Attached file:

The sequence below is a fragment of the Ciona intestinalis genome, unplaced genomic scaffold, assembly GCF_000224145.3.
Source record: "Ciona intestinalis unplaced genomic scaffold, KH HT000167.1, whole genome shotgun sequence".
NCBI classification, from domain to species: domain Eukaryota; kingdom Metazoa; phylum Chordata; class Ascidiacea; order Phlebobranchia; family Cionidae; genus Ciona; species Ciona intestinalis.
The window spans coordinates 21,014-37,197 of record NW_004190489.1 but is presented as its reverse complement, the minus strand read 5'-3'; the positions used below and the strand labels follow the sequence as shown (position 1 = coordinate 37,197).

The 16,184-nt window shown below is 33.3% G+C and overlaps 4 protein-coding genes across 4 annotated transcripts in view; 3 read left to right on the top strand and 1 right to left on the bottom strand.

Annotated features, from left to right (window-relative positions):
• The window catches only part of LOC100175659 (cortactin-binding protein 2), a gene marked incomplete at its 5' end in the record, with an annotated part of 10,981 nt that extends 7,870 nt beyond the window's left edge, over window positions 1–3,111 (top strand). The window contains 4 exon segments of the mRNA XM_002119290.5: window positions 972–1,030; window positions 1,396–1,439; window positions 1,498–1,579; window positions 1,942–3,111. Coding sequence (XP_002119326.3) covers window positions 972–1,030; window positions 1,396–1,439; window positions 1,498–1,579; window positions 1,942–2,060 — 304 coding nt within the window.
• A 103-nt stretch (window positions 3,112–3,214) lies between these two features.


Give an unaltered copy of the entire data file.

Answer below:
The sequence below is a fragment of the Ciona intestinalis genome, unplaced genomic scaffold, assembly GCF_000224145.3.
Source record: "Ciona intestinalis unplaced genomic scaffold, KH HT000167.1, whole genome shotgun sequence".
NCBI classification, from domain to species: domain Eukaryota; kingdom Metazoa; phylum Chordata; class Ascidiacea; order Phlebobranchia; family Cionidae; genus Ciona; species Ciona intestinalis.
The window spans coordinates 21,014-37,197 of record NW_004190489.1 but is presented as its reverse complement, the minus strand read 5'-3'; the positions used below and the strand labels follow the sequence as shown (position 1 = coordinate 37,197).

The 16,184-nt window shown below is 33.3% G+C and overlaps 4 protein-coding genes across 4 annotated transcripts in view; 3 read left to right on the top strand and 1 right to left on the bottom strand.

Annotated features, from left to right (window-relative positions):
• The window catches only part of LOC100175659 (cortactin-binding protein 2), a gene marked incomplete at its 5' end in the record, with an annotated part of 10,981 nt that extends 7,870 nt beyond the window's left edge, over window positions 1–3,111 (top strand). The window contains 4 exon segments of the mRNA XM_002119290.5: window positions 972–1,030; window positions 1,396–1,439; window positions 1,498–1,579; window positions 1,942–3,111. Coding sequence (XP_002119326.3) covers window positions 972–1,030; window positions 1,396–1,439; window positions 1,498–1,579; window positions 1,942–2,060 — 304 coding nt within the window.
• A 103-nt stretch (window positions 3,112–3,214) lies between these two features.